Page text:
When his four boys were born on Aug. 27, 1944, Charles Lee joked with a newspaper reporter he would need a bigger farm to be able to feed his family, which had just exploded in size.
The article provides at least one insight about the Murrayville man — that he had a sense of humor in the wake of his wife having quadruplets rather than the twins he had expected.
“We would have probably grown up as farmers, if he lived,” said Bob Lee, as he and brother Eddy Lee stood at their father’s Lumpkin County grave last week.
Memorial Day takes on a special meaning for the brothers, as the only memories they have about their father are from the stories passed down by family, along with pictures, newspaper clippings and other records kept in a scrapbook.
Charles left for World War II soon after the four boys’ premature birth at Hall County Memorial Hospital.
He was killed Jan. 10, 1945 by bullets from a German machine gun nest in Belgium.
At the time, the family was still reeling with another tragedy — the death of two of the boys, Luther and Robert Joseph, soon after their birth.
“Yes, we think about what could have been,” Bob said. “I didn’t have a dad, but I sure had a grandpa and uncles I thought the world about.
“Grandpa was as good a daddy as you could get,” Eddy said.
With Memorial Day approaching, the brothers took a trip to Wahoo Baptist Church Cemetery just over the Hall County line into Lumpkin.
Charles, who was 25 when he died, is buried there along with his two sons and wife Mae Belle. The boys’ mother died in 2009.
Simple markers designate their final resting places, but Charles’ headstone designates his military service. He was an Army private first class, and his headstone reads, “Gone but not forgotten.”
The 71-year-old brothers — who still live in the Hall area and have an older sister, Betty Mae — also have kept a book from their father’s funeral. “Cherished Memories” contains a picture of Jesus praying in the Garden of Gethsemane and pages describing who attended and presided over the funeral service Dec. 14, 1947.
Charles’ body “stayed overseas in one of the cemeteries in Belgium until after the war,” Bob said. “They sent his body back in ’47 and had the funeral here.”
A typewritten July 1946 letter from Fort McClellan is included in the brothers’ scrapbook.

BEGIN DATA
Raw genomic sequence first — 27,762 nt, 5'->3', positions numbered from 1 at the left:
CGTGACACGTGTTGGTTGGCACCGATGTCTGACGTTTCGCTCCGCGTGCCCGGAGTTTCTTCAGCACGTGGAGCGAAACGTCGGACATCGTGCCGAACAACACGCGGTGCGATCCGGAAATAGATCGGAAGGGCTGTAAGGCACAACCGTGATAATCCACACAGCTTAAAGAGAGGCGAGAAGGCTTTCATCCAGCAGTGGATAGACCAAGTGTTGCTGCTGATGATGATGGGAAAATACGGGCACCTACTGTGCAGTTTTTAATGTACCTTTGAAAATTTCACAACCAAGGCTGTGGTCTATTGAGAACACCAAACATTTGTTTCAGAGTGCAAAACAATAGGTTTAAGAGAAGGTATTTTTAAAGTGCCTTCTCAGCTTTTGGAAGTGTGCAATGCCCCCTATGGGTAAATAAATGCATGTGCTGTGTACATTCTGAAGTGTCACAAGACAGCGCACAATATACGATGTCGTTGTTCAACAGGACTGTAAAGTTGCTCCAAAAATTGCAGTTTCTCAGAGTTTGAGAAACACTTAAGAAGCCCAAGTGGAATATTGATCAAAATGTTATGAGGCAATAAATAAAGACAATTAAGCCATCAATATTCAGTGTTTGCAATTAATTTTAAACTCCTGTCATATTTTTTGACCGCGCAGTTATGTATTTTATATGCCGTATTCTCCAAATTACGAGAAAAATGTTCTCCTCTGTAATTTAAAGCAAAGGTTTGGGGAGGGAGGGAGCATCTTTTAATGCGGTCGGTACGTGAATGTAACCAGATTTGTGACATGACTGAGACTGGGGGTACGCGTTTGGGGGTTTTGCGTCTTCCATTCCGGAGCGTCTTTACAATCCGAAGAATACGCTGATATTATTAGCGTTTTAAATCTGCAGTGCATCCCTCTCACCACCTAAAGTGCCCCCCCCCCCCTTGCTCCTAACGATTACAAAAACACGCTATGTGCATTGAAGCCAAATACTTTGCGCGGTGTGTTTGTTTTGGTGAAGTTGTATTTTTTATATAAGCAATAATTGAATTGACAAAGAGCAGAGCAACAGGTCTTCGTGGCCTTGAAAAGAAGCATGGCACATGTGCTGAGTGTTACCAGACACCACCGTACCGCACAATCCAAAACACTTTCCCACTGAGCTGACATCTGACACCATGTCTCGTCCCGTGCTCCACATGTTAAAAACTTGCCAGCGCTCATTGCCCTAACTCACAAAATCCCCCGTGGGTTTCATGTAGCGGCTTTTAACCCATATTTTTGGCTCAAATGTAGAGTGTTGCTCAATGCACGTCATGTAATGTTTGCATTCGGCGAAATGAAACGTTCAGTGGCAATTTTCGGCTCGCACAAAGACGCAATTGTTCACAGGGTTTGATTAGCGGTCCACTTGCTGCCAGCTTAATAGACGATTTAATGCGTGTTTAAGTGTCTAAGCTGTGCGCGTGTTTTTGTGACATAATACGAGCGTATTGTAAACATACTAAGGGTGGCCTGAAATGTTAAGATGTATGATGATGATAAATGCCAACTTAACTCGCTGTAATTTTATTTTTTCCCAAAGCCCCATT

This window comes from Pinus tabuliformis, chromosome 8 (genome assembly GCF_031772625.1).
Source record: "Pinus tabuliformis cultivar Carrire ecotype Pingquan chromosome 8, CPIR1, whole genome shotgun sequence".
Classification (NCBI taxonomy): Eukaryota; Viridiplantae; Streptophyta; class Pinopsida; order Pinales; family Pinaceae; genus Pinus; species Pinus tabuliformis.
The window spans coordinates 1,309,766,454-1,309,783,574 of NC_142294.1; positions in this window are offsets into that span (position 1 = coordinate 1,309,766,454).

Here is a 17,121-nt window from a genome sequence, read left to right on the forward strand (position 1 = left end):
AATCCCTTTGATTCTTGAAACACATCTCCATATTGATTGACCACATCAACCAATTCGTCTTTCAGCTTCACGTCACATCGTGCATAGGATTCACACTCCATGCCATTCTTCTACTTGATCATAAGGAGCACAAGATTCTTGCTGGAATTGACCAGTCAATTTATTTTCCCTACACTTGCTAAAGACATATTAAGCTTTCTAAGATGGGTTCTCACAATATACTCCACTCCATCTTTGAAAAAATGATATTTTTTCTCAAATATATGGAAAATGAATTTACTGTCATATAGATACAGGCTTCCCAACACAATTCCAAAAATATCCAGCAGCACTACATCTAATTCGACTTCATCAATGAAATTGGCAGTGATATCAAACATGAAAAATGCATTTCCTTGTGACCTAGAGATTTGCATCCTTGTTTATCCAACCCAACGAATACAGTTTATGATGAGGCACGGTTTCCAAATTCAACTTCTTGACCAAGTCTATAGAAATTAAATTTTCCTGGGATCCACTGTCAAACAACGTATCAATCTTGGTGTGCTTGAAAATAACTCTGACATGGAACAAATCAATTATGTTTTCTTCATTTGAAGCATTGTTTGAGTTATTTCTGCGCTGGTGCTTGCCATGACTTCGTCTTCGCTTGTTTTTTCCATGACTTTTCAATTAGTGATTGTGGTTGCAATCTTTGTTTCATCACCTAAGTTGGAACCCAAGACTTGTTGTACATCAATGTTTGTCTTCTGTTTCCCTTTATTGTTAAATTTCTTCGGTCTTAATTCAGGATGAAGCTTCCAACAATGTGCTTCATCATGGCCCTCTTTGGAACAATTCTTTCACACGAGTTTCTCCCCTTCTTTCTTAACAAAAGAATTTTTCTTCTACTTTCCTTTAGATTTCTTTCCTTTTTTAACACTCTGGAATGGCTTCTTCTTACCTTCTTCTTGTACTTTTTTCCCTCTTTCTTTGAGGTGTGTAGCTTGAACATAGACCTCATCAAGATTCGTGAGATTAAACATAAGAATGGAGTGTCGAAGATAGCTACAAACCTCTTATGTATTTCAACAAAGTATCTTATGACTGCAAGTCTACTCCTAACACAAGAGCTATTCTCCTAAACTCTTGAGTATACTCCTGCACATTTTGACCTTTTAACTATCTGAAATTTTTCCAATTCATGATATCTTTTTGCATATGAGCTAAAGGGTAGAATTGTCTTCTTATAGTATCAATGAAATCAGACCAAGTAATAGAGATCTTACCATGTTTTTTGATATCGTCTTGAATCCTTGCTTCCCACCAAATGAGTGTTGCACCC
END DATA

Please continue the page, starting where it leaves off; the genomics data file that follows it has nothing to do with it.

The letter to said he had been given “a decent burial” at an Army cemetery after his death.
“As for your question as to when they would ship his body back, I can’t say for sure,” the letter states.
The letter gives more detail about Charles’ death.
“I was with your son when he met his death, only a few yards away, and his death was instant,” says the letter’s writer. “He was killed in a pine field while on an attack mission.”
The letter closes with the writer expressing hope that the letter “will set your heart somewhat at ease.”
The scrapbook is otherwise filled with pictures and news accounts about the quadruplets.
The Lees’ sons arrived three months before their due date and while Charles was stationed at Camp Blanding, Fla.
“Army officials had granted the father a furlough when the news was flashed that one of the four babies had died,” a photo caption states.
Two of the sons died before his arrival, the articles say.
Photographs also depict the remarkable events surrounding the family — one showing Mae Belle lying in a hospital bed surrounded by staff and the quadruplets wrapped in blankets in a bed next to her.
Another picture shows soldiers at Camp Blanding congratulating Charles, shaking his hands while he lay crouched in a foxhole.
Other details emerge in the scrapbook about Charles, described in articles as 6-foot-3 and brown-eyed.
“He was peacefully sleeping … when the Atlanta Constitution called to inform him of the four-way blessing which had befallen him,” according to one article.
“I just want to hurry up and get this war over,” the new father is quoted as saying.
“When it is all over with, guess I’ll have to get a bigger farm. Four boys can eat a lot,” he said.
Eddy and Bob’s first meeting with their dad is recorded in one yellowed article, taped together and tucked under plastic on one of the pages.
“Beaming from ear to ear, he entered the room and went over to the bed where the mother and daughter, 3-year-old Betty Mae, were resting and gave them both a big kiss,” the article says.
“They immediately went about naming the two (surviving) baby boys.”
The scrapbook has pictures of the boys growing up — but none of the boys with their father in the few days he had with them before returning to service.
An article written later and recounting the whirlwind events of those days says the surviving boys are 2 ½ years old and “growing fast.”
“Both have blond curly hair, blue eyes, and look as normal and healthy as any other child their age,” the article says.
The scrapbook also contains pictures showing Charles’ flag-draped casket, the soldier’s dog tags and an Army certificate honoring Charles’ memory.
“He shall be remembered as long as time shall endure,” the certificate says.
Flipping through the pages can be an emotional experience for the brothers.
“I can hardly look at it without tearing up, after I start reading it a while,” Bob said.
However, “it also makes me realize how blessed I really have been all my life, and how the Lord has looked after me,” he said.